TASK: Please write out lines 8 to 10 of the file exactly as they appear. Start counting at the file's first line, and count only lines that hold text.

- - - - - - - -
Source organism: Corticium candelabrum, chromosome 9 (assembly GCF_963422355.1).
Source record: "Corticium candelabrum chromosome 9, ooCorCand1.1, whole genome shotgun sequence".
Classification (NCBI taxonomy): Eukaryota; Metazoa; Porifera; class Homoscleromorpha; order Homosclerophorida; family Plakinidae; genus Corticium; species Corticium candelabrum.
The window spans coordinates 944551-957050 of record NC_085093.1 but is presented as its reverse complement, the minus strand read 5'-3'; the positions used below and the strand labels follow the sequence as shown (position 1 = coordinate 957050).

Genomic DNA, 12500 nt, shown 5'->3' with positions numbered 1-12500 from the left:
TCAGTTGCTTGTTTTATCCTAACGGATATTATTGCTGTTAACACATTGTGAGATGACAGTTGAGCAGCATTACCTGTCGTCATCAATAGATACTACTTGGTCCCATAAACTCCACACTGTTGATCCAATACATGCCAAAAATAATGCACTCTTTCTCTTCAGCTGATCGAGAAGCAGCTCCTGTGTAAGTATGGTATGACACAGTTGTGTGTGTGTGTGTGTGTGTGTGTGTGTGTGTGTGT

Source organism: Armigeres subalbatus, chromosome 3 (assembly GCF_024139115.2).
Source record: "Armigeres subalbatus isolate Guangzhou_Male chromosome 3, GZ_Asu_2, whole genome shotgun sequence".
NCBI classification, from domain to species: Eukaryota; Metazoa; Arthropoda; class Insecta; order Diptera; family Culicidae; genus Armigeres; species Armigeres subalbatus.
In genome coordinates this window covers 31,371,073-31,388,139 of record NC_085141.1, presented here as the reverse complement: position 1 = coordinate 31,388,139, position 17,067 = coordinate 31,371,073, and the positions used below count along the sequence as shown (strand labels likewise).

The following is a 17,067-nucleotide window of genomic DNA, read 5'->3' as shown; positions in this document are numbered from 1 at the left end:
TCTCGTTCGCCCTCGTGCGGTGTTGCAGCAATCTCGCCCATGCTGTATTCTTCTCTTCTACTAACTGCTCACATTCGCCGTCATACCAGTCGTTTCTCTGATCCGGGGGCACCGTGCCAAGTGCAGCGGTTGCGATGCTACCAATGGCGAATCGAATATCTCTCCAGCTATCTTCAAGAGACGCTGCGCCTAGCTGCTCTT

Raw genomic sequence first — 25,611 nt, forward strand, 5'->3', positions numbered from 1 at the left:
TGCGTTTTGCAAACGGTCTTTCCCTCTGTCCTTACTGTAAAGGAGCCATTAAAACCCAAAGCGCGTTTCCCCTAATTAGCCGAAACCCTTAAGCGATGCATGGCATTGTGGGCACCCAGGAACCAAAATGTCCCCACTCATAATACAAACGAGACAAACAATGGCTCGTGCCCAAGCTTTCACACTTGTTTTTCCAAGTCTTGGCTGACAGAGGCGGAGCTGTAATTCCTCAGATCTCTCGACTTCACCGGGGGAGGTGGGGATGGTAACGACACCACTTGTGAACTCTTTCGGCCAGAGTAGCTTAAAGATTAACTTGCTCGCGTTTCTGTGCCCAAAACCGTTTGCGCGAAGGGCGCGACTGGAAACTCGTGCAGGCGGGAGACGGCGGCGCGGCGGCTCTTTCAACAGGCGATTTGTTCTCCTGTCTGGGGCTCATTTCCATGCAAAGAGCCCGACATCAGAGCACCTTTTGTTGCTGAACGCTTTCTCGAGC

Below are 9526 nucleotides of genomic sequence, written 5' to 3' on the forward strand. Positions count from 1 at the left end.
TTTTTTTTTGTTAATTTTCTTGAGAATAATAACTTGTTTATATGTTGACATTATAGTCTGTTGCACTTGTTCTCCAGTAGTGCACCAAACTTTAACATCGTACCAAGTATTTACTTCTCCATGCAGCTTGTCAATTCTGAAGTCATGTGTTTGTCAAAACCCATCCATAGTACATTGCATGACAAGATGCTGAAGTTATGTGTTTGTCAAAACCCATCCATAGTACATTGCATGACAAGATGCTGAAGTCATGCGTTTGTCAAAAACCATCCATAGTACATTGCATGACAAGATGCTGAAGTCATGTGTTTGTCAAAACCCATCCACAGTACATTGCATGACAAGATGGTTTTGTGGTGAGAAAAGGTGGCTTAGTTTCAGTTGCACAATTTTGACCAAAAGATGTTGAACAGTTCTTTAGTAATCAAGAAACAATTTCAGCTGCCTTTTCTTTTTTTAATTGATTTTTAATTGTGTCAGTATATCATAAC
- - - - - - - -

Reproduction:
Source record: "Armigeres subalbatus isolate Guangzhou_Male chromosome 3, GZ_Asu_2, whole genome shotgun sequence".
NCBI classification, from domain to species: Eukaryota; Metazoa; Arthropoda; class Insecta; order Diptera; family Culicidae; genus Armigeres; species Armigeres subalbatus.
In genome coordinates this window covers 31,371,073-31,388,139 of record NC_085141.1, presented here as the reverse complement: position 1 = coordinate 31,388,139, position 17,067 = coordinate 31,371,073, and the positions used below count along the sequence as shown (strand labels likewise).